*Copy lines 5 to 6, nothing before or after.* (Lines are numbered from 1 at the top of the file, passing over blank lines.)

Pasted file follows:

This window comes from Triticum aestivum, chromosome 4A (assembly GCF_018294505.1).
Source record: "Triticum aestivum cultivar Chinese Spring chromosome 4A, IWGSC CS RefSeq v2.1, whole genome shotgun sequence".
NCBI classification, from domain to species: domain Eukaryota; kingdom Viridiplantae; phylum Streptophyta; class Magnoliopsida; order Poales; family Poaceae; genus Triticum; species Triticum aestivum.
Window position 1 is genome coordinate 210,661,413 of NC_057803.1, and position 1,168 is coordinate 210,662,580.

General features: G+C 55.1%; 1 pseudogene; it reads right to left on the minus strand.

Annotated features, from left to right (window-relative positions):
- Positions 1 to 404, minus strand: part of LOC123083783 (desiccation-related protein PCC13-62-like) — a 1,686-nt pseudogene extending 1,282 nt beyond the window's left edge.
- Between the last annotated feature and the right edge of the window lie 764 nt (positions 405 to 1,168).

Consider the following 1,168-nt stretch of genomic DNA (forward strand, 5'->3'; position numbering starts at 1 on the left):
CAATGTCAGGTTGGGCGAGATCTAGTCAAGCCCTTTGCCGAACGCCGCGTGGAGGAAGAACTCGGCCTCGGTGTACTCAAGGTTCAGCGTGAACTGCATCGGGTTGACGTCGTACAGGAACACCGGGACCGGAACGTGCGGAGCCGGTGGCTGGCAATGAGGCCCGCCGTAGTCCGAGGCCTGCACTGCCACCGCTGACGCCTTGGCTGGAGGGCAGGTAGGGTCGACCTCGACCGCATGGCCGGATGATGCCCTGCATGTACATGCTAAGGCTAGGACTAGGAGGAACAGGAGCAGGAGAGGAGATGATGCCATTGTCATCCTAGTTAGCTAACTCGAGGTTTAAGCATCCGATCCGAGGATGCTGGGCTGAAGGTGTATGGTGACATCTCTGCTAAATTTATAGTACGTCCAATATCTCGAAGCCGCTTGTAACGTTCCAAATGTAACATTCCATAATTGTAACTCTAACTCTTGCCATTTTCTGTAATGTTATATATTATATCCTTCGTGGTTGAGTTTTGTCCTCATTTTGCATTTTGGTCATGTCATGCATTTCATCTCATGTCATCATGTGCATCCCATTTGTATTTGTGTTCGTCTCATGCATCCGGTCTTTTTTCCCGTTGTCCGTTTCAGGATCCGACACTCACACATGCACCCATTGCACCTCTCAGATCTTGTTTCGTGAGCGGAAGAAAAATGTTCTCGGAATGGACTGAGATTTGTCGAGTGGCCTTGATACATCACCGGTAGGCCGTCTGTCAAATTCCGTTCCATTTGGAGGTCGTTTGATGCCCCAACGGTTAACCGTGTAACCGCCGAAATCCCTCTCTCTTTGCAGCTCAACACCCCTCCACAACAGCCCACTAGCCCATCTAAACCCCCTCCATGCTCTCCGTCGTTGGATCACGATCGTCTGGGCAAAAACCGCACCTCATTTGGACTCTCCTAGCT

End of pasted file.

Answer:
General features: G+C 55.1%; 1 pseudogene; it reads right to left on the minus strand.

Annotated features, from left to right (window-relative positions):